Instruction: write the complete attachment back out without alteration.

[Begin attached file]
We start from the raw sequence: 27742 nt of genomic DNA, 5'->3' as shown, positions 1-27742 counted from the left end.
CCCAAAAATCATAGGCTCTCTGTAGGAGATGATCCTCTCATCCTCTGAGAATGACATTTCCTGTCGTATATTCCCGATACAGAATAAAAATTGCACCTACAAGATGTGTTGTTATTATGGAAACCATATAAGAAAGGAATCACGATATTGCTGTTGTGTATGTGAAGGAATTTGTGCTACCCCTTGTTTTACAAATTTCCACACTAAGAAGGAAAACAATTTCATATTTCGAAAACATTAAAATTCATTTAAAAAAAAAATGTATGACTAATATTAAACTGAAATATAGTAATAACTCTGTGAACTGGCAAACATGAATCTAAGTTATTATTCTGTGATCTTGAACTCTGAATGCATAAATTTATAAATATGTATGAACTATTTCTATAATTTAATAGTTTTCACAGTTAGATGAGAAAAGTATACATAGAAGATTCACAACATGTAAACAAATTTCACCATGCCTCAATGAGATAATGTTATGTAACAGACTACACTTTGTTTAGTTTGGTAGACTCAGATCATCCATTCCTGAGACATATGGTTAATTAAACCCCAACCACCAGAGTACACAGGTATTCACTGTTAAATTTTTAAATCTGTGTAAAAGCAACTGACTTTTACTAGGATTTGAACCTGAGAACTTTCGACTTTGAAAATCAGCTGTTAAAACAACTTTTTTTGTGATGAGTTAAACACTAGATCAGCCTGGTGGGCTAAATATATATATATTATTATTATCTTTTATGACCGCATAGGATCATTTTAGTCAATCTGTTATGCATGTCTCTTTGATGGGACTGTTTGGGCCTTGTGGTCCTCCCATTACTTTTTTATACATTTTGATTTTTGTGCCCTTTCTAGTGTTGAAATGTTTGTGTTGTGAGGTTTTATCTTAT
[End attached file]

We start from the raw sequence: 27742 nt of genomic DNA, 5'->3' as shown, positions 1-27742 counted from the left end.
CCCAAAAATCATAGGCTCTCTGTAGGAGATGATCCTCTCATCCTCTGAGAATGACATTTCCTGTCGTATATTCCCGATACAGAATAAAAATTGCACCTACAAGATGTGTTGTTATTATGGAAACCATATAAGAAAGGAATCACGATATTGCTGTTGTGTATGTGAAGGAATTTGTGCTACCCCTTGTTTTACAAATTTCCACACTAAGAAGGAAAACAATTTCATATTTCGAAAACATTAAAATTCATTTAAAAAAAAAATGTATGACTAATATTAAACTGAAATATAGTAATAACTCTGTGAACTGGCAAACATGAATCTAAGTTATTATTCTGTGATCTTGAACTCTGAATGCATAAATTTATAAATATGTATGAACTATTTCTATAATTTAATAGTTTTCACAGTTAGATGAGAAAAGTATACATAGAAGATTCACAACATGTAAACAAATTTCACCATGCCTCAATGAGATAATGTTATGTAACAGACTACACTTTGTTTAGTTTGGTAGACTCAGATCATCCATTCCTGAGACATATGGTTAATTAAACCCCAACCACCAGAGTACACAGGTATTCACTGTTAAATTTTTAAATCTGTGTAAAAGCAACTGACTTTTACTAGGATTTGAACCTGAGAACTTTCGACTTTGAAAATCAGCTGTTAAAACAACTTTTTTTGTGATGAGTTAAACACTAGATCAGCCTGGTGGGCTAAATATATATATATTATTATTATCTTTTATGACCGCATAGGATCATTTTAGTCAATCTGTTATGCATGTCTCTTTGATGGGACTGTTTGGGCCTTGTGGTCCTCCCATTACTTTTTTATACATTTTGATTTTTGTGCCCTTTCTAGTGTTGAAATGTTTGTGTTGTGAGGTTTTATCTTAT